TGC’s Game of the Year ’09

So what is my game of the year? Well unlike the last two years when I asked myself that question, there was a clear winner. In 2007 it was Portal and in ’08 it was Metal Gear Solid 4. There were plenty of other good games out those years, but those two to me were just obvious. This year has no such easy stand out, hence the lateness of this post. Just to be clear, I have not played everything that came out, not even all the better than decent AAA titles, so this really is a personal pick. But even so, among the games I played I haven’t decided which is the best at the time of writing this post. I’m hoping that getting my thoughts down and explaining why I thought each game was so great that I’ll be able to choose. I was able to narrow it down to 5 finalists, and I am a shameless showman if nothing else, so in true award show style here are the nominees:

Brutal Legend

I wanted this game ever since I first heard about it, when I was looking up what Tim Shafer’s next game was going to be. When I heard the concept all I could think to say was: ROCK ON! There has been a lot of criticism directed at the game, though to be fair it would be better directed at the marketing. Despite that and a few control issues the game is awesome. Of course I am a metal head so that may explain some part of my excitement and love for this game. I love driving around looking at the scenery and listening to the music. You can feel the creativity just ooze from the title. Everything about the game is epic and the Tim Shafer humor doesn’t hurt it either. No game since the original God of War has me leaping up in victory like a Viking warrior. Any game with that can do that purely by its pathos is a winner in my book.

Dragon Age: Origins

I’ve been called biased towards this title, because of my ungodly love for Baldur’s Gate, but honestly I wasn’t expecting the second coming with this title. I think I kept my expectations well within reason for Dragon Age. I knew it was going to be another generic fantasy setting and the plot was going to involve saving the world from some evil demonic creatures. But in a way that’s good, because it means they could really nail the details without having to explain the elves, dwarves and the rest from scratch. I haven’t finished the game. It’s long and I haven’t had the time needed for it, but from what I have played of it Dragon Age has some of the greatest storytelling of any game I’ve played. It sucks you into a world and I think may be the first game where I decided roleplaying was a higher priority than making sure I chose an optimal dialogue option or armor. In fact I got rid of armor that hindered my enjoyment of playing my character.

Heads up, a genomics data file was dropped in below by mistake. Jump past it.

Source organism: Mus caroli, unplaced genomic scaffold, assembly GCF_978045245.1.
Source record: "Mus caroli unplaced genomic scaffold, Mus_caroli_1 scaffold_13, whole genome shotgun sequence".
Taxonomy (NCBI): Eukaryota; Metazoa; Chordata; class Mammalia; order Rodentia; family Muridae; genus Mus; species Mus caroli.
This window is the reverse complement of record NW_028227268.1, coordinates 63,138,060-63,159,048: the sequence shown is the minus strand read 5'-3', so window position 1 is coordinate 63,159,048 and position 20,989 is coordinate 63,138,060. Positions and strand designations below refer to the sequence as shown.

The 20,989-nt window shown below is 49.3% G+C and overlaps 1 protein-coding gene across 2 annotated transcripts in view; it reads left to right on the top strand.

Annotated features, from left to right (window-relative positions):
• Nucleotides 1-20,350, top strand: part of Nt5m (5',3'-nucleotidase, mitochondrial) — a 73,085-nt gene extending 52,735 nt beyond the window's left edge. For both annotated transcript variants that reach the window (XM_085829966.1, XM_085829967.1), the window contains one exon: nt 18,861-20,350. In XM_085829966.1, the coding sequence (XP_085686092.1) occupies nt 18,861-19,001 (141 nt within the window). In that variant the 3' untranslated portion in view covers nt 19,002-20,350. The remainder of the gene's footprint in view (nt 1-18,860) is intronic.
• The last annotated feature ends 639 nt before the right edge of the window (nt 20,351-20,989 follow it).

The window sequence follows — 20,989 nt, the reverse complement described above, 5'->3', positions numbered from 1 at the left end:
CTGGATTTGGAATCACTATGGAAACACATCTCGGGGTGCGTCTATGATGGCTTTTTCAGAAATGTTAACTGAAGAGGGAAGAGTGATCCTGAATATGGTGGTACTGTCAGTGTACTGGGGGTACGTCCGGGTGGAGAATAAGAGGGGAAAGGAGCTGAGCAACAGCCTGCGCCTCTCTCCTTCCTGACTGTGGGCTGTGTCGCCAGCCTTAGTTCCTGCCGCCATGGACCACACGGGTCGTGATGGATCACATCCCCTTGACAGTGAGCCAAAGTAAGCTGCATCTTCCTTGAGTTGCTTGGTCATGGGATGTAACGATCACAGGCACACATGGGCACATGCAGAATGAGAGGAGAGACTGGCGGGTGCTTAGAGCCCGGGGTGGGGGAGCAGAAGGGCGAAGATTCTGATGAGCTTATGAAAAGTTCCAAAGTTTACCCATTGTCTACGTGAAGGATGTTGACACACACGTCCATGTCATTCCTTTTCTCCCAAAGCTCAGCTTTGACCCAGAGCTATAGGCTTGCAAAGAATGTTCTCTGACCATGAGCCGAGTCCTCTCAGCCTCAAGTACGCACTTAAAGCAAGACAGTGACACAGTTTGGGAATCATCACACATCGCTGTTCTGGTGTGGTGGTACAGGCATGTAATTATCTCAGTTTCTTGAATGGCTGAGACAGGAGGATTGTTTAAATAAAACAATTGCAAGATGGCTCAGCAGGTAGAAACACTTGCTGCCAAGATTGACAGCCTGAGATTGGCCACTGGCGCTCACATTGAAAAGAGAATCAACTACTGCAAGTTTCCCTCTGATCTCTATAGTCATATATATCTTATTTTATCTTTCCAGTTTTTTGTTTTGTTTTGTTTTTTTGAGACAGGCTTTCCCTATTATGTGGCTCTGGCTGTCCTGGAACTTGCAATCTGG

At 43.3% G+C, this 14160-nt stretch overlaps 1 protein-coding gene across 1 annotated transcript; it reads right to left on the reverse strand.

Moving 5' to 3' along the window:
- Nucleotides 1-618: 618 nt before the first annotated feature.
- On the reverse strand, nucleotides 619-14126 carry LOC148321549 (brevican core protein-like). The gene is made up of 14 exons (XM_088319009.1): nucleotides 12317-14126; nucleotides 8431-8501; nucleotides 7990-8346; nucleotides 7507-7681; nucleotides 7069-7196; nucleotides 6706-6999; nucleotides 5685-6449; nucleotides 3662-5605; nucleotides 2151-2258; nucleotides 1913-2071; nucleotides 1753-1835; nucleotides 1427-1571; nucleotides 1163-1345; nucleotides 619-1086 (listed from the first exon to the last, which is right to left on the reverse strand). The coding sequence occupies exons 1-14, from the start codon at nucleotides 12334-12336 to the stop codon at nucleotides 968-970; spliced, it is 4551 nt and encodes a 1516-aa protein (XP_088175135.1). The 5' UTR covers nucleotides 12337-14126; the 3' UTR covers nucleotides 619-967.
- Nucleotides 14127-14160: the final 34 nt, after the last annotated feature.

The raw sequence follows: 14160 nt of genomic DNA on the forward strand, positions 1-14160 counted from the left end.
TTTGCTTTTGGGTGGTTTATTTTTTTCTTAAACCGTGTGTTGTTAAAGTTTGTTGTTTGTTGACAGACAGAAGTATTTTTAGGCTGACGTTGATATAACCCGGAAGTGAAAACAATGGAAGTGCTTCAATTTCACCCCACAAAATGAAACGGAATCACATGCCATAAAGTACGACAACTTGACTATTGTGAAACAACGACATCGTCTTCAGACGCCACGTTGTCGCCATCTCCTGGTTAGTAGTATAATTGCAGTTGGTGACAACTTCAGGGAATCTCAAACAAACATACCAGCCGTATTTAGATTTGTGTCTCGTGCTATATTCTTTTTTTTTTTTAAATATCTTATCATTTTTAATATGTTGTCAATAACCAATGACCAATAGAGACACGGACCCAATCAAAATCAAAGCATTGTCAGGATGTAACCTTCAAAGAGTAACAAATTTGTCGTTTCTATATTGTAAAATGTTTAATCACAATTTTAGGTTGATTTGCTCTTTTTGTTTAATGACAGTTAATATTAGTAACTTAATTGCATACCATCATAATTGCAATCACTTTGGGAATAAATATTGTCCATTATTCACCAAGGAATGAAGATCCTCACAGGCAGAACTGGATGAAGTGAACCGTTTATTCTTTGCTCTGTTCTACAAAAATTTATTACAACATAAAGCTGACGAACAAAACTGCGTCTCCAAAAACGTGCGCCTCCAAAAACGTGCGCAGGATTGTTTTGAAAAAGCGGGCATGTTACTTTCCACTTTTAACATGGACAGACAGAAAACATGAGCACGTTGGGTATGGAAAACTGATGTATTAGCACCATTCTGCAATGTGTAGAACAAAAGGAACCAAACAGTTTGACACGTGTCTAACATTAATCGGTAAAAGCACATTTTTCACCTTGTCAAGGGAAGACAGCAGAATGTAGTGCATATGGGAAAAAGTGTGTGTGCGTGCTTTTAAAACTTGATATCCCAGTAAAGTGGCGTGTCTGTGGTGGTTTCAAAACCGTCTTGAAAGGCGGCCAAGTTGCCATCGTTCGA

Sublime is a word that gets thrown around a lot when talking about Flower. But more than anything else, something I had forgotten until I booted it up the other day, it’s a peaceful game. The lovely serenity that permeates the entire experience also sinks into you while playing. It’s an effort of simplicity with controls that even my dad could figure out on the modern Dualshock. The metanarrative of naturalism and dreams somehow meld into the nature of the game and are a reminder of our own dreams and desires.  It also represents the concept that maybe we all need to slow down a little. It’s one of the few games that just make me feel peaceful. The game may be short and can be beaten in three hours or so, but if you did, you’ve missed the point.

Small Worlds

Never heard of it, check it out. It’s a game that will take you at most 20 minutes to play, but after I finished it I immediately refreshed and played again. I hesitated putting it among my best games of the year, because it was a quick flash game for a competition and debated whether or not its seemingly insubstantiality made it worthy of being a contender. Then I remember that a game is a game and it came out between Jan 1st and Dec 31st of this year. The fact that it makes me question myself given its humble origins and that it made my top 5 says something about the game. Two weeks after playing it, I went and played it again. There’s barely a narrative and no characters, yet somehow it elated me, confused me, cooed me and chilled me to the bone. From the basic idea of exploration came a game that said more than any number of space marines could hope to say.

Uncharted 2: Among Thieves

Again I have to warn all about my potential bias towards this title. I loved the first one and love pulp adventure. I’ve taken classes on the genres and have studied the style. So my love of Uncharted 2 is no mystery. It puts you into the shoes of an adventurer in the vein of Indiana Jones and Flash Gordon on a quest of riches, greed, villainy and the extra-natural. The action set pieces are wonderful and the scope of the game so grand you can’t help but feel like you are on a wild ride. And despite what anyone says, it is well written and well voice acted. Yes it’s not Shakespeare, Faulkner or The Godfather, but then it’s not trying to be. It’s about sending you on an adventure and having a rip-roaring time along the way.

And the winner is:

Dragon Age: Origins

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